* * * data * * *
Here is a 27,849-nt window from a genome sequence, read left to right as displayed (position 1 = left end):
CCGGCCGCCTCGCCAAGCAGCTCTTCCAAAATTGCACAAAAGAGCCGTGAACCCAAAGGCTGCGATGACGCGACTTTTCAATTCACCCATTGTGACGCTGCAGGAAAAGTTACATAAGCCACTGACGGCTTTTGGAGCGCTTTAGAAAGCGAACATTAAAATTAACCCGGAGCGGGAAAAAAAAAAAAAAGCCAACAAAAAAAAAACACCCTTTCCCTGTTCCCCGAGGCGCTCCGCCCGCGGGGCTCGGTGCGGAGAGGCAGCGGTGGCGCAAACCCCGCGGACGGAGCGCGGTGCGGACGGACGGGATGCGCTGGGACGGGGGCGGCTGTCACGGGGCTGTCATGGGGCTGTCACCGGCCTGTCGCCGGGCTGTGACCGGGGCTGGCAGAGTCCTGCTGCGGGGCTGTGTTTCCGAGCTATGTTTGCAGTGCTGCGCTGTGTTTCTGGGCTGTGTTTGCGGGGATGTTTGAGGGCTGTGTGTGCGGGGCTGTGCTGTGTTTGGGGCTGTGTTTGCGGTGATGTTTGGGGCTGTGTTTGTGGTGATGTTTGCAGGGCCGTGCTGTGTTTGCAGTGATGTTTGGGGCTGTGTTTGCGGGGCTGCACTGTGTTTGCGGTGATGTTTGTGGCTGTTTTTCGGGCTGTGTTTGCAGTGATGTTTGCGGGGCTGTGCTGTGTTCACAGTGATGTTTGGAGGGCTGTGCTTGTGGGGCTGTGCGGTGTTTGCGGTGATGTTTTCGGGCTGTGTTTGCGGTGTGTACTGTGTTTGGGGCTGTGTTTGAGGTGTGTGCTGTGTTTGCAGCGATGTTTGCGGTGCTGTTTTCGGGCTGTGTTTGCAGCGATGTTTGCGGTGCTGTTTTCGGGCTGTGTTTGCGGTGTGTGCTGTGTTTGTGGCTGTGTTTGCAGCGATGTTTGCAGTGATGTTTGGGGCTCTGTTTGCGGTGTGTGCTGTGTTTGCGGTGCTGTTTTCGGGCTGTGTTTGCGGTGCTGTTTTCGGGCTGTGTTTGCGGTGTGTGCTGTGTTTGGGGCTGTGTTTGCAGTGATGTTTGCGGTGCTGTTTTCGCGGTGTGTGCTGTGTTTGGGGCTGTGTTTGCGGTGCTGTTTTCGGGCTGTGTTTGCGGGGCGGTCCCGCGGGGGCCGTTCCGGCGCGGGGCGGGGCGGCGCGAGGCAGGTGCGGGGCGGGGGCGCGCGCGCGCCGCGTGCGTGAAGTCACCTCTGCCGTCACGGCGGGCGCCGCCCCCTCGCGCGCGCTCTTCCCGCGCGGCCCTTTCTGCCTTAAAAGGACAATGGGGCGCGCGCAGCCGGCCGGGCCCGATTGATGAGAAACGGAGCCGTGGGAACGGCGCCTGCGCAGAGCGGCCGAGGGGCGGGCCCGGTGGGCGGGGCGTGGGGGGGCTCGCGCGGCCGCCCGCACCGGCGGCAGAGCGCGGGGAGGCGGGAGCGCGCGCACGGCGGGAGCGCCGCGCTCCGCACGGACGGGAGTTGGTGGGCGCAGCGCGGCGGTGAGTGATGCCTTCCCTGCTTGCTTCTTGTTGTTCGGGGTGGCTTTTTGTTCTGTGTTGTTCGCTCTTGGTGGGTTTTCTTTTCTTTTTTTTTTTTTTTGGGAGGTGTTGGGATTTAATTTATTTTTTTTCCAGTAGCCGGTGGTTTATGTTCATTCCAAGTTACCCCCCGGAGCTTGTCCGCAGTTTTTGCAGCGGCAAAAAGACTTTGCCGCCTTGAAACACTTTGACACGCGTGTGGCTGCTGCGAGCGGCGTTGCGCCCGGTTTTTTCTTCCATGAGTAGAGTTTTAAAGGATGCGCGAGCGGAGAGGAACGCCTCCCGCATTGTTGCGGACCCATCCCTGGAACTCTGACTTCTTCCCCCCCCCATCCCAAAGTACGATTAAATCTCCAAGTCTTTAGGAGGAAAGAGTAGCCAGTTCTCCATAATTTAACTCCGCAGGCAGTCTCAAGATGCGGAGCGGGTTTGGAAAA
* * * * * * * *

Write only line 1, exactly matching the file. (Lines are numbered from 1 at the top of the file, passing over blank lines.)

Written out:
Here is a 27,849-nt window from a genome sequence, read left to right as displayed (position 1 = left end):